After the Hurricane: What's Up with the Reporter Who Took Down Jayson Blair?

By Anders, Gigi | American Journalism Review, August-September 2004 | Go to article overview

After the Hurricane: What's Up with the Reporter Who Took Down Jayson Blair?


Anders, Gigi, American Journalism Review


"I'm just a brown girl down here in the valley, trying to figure things out and make sense of them," Macarena Hernandez says. It's mid-afternoon on a sweltering summer day in Edinburg, Texas, and the Rio Grande Valley brown girl and unsweetened iced-tea addict who inadvertently became a journalistic mega-catalyst is talking from her cell phone. "Hold on a second," Hernandez says, pulling up to Whataburger, a fast-food drive-thru Texas staple. "Yeah, I'll have the unsweet tea. Extra-large. And extra, extra ice. Thanks. Sorry. I go out at least once a day for unsweet tea. I looove it. I won't make it at home 'cause if I did I'd just drink the whole thing in one sitting. This way I have to take it one gulp at a time."

Taking it one gulp at a time is how the San Antonio Express-News special-projects reporter has always approached her vida loca--and it has been loca, particularly since April of last year, when Hurricane Jayson blew through. The erstwhile and disgraced New York Times reporter Jayson Blair garnered most of the media attention. First for his serial plagiarism, fabrications and lies, which brought down the Times' leadership, and later for his nonstop book-hawking blitz.

Though Blair was an equal-opportunity thief, stealing from everyone, it was ultimately the theft of one of Hernandez's articles that sealed his doom. "He stole my story and my voice," says Hernandez, 29. "It pissed me off. I was like, 'You know what? You can't do that."

A brief recap: The story Blair stole had originally run in the Express-News on Friday, April 18, 2003. It was about Juanita Anguiano, a Los Fresnos single mother whose firstborn and only son, Edward, was the last American soldier MIA in Iraq. Hernandez spent hours with the anguished and vulnerable woman, who sadly showed the reporter the final gifts her son had given her. A tennis bracelet. A set of Martha Stewart patio furniture. A ceiling fan.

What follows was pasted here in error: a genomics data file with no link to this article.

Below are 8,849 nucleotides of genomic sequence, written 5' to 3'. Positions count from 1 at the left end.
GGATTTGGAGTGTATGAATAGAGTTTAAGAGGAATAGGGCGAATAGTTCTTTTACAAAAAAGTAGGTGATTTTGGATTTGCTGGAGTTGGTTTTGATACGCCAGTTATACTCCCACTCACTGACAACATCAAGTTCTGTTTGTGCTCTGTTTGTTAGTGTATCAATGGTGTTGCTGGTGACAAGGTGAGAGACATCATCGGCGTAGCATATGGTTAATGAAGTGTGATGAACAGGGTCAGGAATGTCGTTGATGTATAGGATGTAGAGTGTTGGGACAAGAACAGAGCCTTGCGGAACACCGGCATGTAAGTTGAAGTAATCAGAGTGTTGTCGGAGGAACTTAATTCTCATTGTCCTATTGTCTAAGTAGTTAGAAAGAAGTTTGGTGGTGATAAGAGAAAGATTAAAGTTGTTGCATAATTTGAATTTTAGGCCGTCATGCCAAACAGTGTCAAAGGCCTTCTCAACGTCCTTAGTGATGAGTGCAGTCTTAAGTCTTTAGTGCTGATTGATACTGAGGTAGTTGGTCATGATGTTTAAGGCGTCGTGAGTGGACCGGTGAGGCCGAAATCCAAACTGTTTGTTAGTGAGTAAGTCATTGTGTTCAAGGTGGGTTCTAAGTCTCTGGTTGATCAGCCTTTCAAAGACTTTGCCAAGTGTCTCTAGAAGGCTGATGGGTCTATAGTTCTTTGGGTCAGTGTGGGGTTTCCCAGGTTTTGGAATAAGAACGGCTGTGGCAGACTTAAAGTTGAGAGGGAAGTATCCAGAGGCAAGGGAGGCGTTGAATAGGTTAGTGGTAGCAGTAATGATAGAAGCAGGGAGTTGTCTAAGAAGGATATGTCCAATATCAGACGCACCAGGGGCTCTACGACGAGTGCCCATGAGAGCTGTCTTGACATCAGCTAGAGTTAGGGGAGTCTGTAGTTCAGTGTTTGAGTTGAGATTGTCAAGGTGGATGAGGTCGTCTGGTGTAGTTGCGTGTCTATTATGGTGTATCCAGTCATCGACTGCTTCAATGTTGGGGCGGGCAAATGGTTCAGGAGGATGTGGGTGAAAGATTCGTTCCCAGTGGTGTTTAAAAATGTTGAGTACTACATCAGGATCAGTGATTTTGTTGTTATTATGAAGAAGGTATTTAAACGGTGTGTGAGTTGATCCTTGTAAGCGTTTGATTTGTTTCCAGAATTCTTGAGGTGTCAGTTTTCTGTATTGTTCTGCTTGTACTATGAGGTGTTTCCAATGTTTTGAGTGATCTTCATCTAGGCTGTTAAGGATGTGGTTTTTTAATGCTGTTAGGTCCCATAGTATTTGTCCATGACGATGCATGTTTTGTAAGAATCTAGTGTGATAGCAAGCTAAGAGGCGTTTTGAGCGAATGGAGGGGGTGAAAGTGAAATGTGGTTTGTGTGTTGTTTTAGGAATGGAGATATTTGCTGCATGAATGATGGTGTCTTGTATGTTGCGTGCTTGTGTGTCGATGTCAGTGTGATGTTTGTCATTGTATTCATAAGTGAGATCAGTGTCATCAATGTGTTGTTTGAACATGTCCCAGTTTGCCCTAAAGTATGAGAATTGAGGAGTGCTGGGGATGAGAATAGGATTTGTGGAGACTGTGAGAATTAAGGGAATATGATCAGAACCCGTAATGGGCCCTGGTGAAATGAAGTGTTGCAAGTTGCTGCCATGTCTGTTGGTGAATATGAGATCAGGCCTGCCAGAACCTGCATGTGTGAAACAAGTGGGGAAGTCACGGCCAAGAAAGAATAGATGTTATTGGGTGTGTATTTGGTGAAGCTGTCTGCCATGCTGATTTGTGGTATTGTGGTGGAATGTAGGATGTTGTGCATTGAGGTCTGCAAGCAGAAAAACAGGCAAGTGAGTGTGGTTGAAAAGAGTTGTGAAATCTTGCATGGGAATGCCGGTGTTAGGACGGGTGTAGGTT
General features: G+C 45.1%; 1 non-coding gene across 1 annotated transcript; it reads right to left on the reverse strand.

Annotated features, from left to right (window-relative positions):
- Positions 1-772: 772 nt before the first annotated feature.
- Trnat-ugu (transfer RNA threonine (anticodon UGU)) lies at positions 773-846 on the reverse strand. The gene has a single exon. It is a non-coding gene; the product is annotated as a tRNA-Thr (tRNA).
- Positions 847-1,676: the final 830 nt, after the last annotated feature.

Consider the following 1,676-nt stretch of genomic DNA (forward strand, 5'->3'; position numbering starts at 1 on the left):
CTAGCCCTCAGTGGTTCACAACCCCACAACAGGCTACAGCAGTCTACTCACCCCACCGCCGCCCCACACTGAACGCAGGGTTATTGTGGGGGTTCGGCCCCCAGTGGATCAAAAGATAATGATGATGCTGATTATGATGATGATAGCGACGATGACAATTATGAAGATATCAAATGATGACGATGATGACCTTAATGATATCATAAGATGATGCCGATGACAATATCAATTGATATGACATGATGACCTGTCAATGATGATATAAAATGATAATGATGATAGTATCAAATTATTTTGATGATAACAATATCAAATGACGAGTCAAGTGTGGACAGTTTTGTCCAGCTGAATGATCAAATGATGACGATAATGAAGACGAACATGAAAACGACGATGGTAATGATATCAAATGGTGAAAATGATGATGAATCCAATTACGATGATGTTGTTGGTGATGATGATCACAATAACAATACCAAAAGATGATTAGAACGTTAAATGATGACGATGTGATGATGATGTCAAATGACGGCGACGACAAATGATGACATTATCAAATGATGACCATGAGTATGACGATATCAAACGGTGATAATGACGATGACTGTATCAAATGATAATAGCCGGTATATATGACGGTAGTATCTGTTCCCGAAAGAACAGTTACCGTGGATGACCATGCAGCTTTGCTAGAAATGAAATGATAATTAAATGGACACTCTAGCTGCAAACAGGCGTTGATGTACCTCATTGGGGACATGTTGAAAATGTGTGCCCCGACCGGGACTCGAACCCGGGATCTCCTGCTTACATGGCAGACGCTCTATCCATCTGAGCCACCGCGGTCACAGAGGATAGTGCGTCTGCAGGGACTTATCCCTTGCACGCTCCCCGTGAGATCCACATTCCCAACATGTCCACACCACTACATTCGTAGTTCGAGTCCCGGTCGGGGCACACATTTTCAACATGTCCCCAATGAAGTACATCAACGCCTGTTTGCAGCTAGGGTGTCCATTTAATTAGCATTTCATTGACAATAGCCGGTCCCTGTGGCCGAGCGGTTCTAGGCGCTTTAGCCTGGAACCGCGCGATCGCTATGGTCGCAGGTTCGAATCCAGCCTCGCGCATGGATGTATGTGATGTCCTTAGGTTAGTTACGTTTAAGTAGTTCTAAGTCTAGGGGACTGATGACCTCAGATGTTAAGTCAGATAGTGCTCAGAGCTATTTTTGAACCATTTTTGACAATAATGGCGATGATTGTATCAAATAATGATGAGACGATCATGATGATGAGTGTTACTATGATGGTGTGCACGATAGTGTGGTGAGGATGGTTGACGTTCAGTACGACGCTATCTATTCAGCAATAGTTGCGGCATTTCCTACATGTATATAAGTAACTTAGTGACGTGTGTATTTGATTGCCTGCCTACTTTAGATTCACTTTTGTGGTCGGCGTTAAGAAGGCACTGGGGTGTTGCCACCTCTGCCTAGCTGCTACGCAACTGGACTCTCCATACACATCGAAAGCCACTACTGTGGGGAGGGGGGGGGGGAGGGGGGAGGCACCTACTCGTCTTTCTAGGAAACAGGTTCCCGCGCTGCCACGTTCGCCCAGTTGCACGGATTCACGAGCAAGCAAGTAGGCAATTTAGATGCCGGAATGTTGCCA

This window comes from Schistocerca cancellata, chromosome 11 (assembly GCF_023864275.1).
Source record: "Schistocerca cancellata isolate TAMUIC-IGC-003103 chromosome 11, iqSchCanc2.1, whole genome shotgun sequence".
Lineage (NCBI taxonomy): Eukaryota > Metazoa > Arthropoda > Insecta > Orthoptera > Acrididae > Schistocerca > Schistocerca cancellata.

[ILLUSTRATION OMITTED]

Eight days later, early on Saturday, April 26, Hernandez read online a New York Times story by Blair about Anguiano in which he described her pride in her "Martha Stewart furniture out on the patio." When Hernandez had been there, the furniture, like the bracelet, was still in its original box. A mother with a missing son halfway across the world having the energy and interest to assemble patio furniture by herself? And be proud of it?

Hernandez didn't think so, and told her editors so. (See "All About the Retrospect," June/July 2003.) The next day, Sunday, Edward Anguiano's family was notified that his body had been recovered. Monday, the family wasn't speaking to the media, who by then were swarming the house's front yard. Among the reporters there were Hernandez and the Washington Post's Manuel Roig-Franzia. The two struck up a conversation.

"We talked and I told him what Jayson had done," Hernandez says. "I'd torn his story apart, diagramming the similarities. There was no doubt about it. It was my story. The plagiarism was extremely obvious, stealing lines and phrases that I had written verbatim.... Manuel contacted the Post and four hours later [Washington Post media writer] Howard Kurtz was calling my cell."

Hernandez then called her old New York Times mentor Sheila Rule, who had hired both her and Blair five years earlier as interns. "I told her, 'I don't know how big of a deal this is going to be, but I want to give you a heads-up. Jayson Blair stole big chunks of one of my stories and Howard Kurtz is already on it.'"

Later that afternoon, Blair called Hernandez, supposedly to double-check a quote the mother had given him in Spanish that had been translated into English by the daughter. He asked for a copy of Hernandez's original story, which he claimed never to have seen.

"At that moment I knew he had never been there," Hernandez says. "Because the mother spoke English. I thought, 'Oh my God, this is bad.'"

The denouement, like the build-up, was fast and fierce, disturbing and then dominating Hernandez's life. …

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